“Tell me everything you know about why you would take twelve days out of your life to sit on the floor of Death Valley for four days, without eating.”
That was February, 2013. I had just witnessed one other person in our circle of fourteen, be led through a process by which she clarified her intent for her Vision Fast. Now the focus was on me, and they expected an answer. Why was I here?
The story of Jesus’ fast tells us that he was “led by the Spirit” to go into the wilderness. Had I been led by that same Spirit? How does it feel to be “led by the Spirit” anyway?
It feels like this: You become possessed of a dumb idea that you repeatedly dismiss as too weird and disruptive. And, it won’t go away.
This idea always prompts you to discover more of who you are, and to claim your place. It speaks to you of time apart, to learn your gifts and to make your commitment to bring them to your people. It teases you with the idea that your life has purpose, that you have unique gifts that are not yet given, that there is healing you need.
It asks you, “Is the life you are living the same as the Life that wants to live in you?” *
You argue with it, you process it with your therapist, you make lists of why you cannot follow it, you declare it makes no rational sense. You fear that allowing this idea to lead you will result in the disruption of your relationships, abandonment of your communities, and loss of your job. Poverty, homelessness and death will surely follow shortly after.
You have already experienced your first temptation.
Your “dumb idea” will lead you to the essence of who you are, to your place on the earth, to your life’s purpose, and to the gifts you will deliver to your people. But, whatever is driving your resistance is committed to preventing those gifts from ever being given.
Long before I sat in circle in Death Valley, I had the idea that I wanted to find my purpose on earth. I knew that the life I was living as a software developer, community member, responsible adult, steadfast friend, and mother to two grown sons, was not the life that wanted to live in me. I believed that identifying and claiming my gifts was the most conceited thing I could do.
But I said yes to the call to time apart, and yes to the process of finding my place in the world. And things started happening: a study group came into my life, a remark by a friend led me to the School of Lost Borders, a location – Death Valley – beckoned me. Years before, I had said I would not do a fast in any place that had bears. I knew and loved the desert. No bears. I signed up. Now I was sitting in circle, staring at the fiercest woman I’ve ever met, trying to explain why I was there.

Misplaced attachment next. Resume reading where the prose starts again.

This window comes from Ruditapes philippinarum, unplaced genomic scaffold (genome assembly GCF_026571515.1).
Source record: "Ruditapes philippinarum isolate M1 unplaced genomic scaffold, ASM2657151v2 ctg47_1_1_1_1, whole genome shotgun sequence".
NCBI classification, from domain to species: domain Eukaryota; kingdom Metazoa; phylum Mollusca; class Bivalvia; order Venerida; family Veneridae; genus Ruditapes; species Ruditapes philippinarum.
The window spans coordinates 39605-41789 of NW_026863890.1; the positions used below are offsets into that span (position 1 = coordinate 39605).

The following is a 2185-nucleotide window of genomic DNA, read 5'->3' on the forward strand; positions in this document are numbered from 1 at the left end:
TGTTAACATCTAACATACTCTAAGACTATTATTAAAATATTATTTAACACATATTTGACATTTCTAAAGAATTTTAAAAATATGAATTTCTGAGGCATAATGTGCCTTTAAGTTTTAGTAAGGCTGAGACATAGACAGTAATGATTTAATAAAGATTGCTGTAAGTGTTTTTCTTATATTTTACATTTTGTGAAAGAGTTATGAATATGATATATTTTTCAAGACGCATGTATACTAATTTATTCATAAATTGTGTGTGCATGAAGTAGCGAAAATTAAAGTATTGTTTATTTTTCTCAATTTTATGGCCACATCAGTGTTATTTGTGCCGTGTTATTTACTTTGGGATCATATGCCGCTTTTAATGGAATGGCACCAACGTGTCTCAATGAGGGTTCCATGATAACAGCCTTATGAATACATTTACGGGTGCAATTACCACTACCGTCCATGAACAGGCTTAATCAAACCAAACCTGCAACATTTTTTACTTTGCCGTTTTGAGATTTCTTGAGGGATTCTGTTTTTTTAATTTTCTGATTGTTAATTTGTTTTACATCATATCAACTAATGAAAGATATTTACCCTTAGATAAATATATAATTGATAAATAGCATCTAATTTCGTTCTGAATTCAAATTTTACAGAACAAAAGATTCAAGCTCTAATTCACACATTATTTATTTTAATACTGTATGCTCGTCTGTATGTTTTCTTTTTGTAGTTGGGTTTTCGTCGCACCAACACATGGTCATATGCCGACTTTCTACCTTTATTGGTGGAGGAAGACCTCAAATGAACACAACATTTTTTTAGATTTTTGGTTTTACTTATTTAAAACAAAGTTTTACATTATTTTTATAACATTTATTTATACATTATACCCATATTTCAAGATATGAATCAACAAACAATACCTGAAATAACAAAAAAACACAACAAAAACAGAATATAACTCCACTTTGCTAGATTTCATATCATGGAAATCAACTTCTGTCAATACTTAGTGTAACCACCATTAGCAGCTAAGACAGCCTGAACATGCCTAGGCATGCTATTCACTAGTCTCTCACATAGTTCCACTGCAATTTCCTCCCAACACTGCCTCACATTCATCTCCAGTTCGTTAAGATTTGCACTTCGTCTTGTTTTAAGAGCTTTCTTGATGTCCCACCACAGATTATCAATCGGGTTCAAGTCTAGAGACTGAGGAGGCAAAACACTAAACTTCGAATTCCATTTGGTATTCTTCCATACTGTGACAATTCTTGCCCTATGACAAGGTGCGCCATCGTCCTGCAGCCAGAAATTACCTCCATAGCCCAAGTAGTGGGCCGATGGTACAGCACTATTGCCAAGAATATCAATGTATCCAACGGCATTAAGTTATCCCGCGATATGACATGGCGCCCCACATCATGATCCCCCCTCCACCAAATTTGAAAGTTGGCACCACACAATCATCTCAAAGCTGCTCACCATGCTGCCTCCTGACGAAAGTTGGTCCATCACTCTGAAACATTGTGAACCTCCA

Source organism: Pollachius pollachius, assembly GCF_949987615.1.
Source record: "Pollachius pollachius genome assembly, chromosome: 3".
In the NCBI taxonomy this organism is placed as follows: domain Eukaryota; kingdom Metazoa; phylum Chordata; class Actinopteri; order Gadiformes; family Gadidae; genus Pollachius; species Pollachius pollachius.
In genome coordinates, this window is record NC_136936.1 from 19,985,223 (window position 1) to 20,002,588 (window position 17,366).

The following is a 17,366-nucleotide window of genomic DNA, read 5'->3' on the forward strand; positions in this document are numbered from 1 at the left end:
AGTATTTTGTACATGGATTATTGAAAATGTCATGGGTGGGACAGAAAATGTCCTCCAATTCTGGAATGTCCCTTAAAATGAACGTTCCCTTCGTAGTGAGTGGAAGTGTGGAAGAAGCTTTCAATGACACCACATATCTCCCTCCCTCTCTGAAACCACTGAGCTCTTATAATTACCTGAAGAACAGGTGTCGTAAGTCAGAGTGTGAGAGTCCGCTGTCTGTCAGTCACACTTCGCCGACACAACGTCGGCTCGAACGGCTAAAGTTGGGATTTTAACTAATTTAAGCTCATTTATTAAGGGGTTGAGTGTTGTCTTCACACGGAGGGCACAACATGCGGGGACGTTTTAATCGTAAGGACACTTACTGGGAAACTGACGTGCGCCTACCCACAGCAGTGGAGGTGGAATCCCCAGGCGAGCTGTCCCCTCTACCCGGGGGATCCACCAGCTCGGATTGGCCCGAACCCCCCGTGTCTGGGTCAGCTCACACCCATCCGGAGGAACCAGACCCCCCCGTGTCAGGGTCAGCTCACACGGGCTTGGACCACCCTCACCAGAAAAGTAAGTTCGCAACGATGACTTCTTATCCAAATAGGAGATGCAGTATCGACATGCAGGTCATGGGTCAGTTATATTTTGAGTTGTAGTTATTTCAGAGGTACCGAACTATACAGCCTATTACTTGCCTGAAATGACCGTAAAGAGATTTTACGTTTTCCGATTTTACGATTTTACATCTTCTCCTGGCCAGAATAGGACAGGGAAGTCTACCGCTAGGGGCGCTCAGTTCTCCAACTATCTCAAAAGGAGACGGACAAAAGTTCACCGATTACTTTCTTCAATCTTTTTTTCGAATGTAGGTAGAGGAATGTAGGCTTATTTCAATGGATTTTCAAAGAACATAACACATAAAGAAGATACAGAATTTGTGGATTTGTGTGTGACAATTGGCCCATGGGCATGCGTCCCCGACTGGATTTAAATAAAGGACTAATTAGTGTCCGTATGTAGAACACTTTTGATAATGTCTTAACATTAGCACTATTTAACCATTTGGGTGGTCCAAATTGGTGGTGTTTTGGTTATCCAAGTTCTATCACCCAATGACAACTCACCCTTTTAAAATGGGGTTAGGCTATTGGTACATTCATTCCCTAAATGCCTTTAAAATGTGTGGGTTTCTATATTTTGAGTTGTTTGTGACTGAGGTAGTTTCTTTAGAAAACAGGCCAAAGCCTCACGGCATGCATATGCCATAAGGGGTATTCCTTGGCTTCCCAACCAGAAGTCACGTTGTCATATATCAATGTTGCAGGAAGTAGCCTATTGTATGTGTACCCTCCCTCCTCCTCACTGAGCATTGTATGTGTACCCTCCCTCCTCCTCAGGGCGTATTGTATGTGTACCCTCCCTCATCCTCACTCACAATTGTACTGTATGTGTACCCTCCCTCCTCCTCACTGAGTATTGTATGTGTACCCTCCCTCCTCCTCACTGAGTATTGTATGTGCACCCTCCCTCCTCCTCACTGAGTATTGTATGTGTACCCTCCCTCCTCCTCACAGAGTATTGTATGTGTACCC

“I have recently retired from a long, successful career,” I said. “I have left a long marriage, sold my house and moved, and have been in a new relationship. My two sons are grown. Now I’m wondering what’s next, and how to bring my gifts into the world“.
Silence. She stared at me, her eyes boring a hole in my gut.
“Are you an Elder?” she asked.
I was completely taken aback. Me, an Elder? No, no, I’m a perpetual 35 year old! But that was a lie. I was 63. And so, I said, “Yes.”
“What are your gifts?”
Again, that sharp intake of breath, so surprised was I to have been asked this question so directly. This was no time for dredging up the old, tired list that named intelligence, managerial ability, musicianship, engineering knowledge, parenting ability, flower arranging, culinary talent, and organizational ability. These weren’t gifts. They were abilities I had learned, developed and honed for decades. They lay on the surface of my true gifts, and here I was in the middle of the desert being asked to dive deep and name them.
“Charisma, wildness, radiance, insight, wisdom, and joy.”
We started there. An hour later, I felt like my intestines had been pulled out of me, but my statement of intent had emerged.
I am an Elder who has thrown off the chains that bind her.
I claim my gifts of charisma, wildness, radiance, insight, wisdom and joy,
and I dare to manifest them in the world.
And with that, I went off to the valley floor, to spend four days fasting, drinking only water, sleeping under the stars, praying and doing ceremony.
It changed me forever.
There were others fasting and praying with me, each in a spot chosen with care the day before. One young woman came to mark her graduation from NYU and her movement from student to adult. A 71 year old man came to fast and to pray, to honor his parents. A forty year old woman came to heal from her father’s sexual abuse. A young man came all the way from Germany to find the eleven year old boy his father had walked out on years before, and whom he had abandoned as well. There are many reasons to fast and pray in the wilderness.
What about you? Why might you go, for a day, a week, twelve or forty days?
Is that weird, dumb idea needling you, that idea you rationalize away, that idea whose consequences you are so afraid of?
We can assume that Jesus had his doubts about being led into the wilderness. I wonder how many times he dismissed the idea, how many times he said, “Hey, I’ll just stay right here in Nazareth and work as a carpenter. It’s a good job. I can provide for a family. I can just get married, settle down and have children, and be a contributing member of my community.”
But he went.
What about you?